Linden Labs, the parent company of the most successful virtual world, is laying people off, according to The Wall Street Journal.
If you're not a Second Lifer, then virtual worlds may sometimes seem a little puzzling to you. Linden Labs (founded in 1999) started Second Life in 2003 – seven years ago this month. The virtual world has been wildly successful. About 18 million peple have Second Life accounts. At any given moment close to 40 thousand of them are playing the game – which has it's own currency (Linden Dollars) that is exchangeable for US dollars. In other words, you can put money into the game to help you play, and you can make money in the game, and you can transfer money you make back out of the game to your real world bank account…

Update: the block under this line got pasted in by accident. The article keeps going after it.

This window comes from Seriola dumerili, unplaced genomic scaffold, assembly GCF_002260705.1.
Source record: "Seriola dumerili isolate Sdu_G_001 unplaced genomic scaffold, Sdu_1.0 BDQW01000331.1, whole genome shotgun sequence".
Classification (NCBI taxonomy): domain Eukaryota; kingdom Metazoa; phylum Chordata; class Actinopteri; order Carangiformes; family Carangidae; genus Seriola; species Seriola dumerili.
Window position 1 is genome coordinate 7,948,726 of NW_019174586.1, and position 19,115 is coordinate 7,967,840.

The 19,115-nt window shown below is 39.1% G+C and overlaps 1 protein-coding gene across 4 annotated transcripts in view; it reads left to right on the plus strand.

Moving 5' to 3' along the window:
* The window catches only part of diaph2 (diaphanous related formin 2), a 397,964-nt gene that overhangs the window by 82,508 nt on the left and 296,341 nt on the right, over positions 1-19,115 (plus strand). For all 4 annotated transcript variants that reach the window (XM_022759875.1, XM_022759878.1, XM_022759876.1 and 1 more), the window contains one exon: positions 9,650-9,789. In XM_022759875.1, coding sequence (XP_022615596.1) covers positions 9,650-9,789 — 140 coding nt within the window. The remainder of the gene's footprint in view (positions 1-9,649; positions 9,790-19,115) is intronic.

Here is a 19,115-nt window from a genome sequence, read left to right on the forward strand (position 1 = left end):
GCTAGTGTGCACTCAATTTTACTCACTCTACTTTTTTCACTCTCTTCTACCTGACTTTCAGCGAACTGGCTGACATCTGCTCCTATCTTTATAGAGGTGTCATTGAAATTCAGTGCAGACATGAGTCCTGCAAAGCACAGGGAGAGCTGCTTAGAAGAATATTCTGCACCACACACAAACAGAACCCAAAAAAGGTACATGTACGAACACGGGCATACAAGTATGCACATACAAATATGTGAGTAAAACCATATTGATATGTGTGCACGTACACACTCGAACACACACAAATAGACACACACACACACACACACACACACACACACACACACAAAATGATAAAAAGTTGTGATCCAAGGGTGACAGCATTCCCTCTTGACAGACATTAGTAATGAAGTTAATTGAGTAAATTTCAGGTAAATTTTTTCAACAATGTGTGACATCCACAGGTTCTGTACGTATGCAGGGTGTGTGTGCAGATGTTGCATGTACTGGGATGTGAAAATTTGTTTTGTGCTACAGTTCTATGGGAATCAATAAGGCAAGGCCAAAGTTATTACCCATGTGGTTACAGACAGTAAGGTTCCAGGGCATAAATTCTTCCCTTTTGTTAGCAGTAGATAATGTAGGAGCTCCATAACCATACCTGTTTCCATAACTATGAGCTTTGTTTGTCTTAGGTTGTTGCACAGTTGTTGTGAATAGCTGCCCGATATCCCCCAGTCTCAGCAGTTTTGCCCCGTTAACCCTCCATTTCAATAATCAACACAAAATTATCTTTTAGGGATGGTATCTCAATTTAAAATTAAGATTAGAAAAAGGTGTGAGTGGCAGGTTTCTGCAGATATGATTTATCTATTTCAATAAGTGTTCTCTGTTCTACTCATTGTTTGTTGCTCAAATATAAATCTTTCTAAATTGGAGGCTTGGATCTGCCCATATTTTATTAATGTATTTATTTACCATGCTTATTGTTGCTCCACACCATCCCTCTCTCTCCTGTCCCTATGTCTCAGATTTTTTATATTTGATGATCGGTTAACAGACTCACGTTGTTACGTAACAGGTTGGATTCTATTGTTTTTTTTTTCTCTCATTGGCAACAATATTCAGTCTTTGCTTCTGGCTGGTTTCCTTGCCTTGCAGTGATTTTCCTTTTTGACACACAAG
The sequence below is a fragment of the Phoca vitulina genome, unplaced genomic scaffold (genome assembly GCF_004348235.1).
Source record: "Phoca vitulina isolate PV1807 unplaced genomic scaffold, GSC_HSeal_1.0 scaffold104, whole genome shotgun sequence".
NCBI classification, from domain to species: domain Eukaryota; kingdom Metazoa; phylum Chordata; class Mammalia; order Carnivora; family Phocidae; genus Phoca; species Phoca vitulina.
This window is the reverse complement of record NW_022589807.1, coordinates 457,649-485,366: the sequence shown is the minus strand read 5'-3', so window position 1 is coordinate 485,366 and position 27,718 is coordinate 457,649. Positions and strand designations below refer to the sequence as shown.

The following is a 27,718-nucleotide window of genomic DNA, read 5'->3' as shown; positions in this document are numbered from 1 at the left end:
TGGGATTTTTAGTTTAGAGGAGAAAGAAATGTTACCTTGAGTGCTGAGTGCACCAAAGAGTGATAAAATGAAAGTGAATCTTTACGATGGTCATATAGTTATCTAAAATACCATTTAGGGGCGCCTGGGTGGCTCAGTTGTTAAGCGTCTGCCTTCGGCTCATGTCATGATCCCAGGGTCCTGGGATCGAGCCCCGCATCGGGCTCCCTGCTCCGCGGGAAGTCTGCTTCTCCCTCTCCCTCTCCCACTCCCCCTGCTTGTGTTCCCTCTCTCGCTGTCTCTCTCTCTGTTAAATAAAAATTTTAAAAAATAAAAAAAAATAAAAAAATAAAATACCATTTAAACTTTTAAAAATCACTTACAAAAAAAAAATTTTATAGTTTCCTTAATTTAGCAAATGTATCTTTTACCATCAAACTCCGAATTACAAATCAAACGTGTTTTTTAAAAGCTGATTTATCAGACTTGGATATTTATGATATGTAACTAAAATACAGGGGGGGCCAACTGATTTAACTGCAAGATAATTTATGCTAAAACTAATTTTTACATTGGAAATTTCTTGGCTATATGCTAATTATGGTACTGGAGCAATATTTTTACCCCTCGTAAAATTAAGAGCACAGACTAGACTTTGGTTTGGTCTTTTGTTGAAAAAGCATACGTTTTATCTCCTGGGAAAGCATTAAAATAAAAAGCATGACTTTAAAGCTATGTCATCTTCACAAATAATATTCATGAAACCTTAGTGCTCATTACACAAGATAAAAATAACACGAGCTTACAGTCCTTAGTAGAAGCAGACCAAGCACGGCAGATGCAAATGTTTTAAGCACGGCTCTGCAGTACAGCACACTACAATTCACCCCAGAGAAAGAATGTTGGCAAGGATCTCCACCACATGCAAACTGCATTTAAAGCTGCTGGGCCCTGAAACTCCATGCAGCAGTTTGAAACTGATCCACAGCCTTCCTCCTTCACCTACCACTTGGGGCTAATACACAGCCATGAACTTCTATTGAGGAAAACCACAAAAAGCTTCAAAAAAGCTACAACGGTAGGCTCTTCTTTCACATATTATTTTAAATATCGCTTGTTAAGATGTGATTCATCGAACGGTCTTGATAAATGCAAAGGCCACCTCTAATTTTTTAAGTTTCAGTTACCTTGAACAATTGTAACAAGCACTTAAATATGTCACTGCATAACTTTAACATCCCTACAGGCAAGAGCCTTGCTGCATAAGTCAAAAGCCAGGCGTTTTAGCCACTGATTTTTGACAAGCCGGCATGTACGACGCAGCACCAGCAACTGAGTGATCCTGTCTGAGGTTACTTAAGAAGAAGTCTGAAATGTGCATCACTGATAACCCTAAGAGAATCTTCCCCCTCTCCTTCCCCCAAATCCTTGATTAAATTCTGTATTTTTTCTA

For the last few years many analysts have looked at Second Life as something of a barometer for the larger virtual economy. What is the virtual economy? The Internet has developed to a point where people buy and sell items that online exist in cyberspace. When you buy yourself a house in a game like Farmville (many Facebook users will be familiar with the game), that's virtual economic activity. Like Second Life (and many other games), you can make purchase with money you earned in the game – or you can put real money into the game and buy game (or virtual) money.
Don't confuse the virtual economy with e-commerce. There's nothing virtual about buying a real lamp with real money on eBay, at from the websites of Wal-Mart or Target.
While the virtual economy is still booming, it may now have to find a new barometer….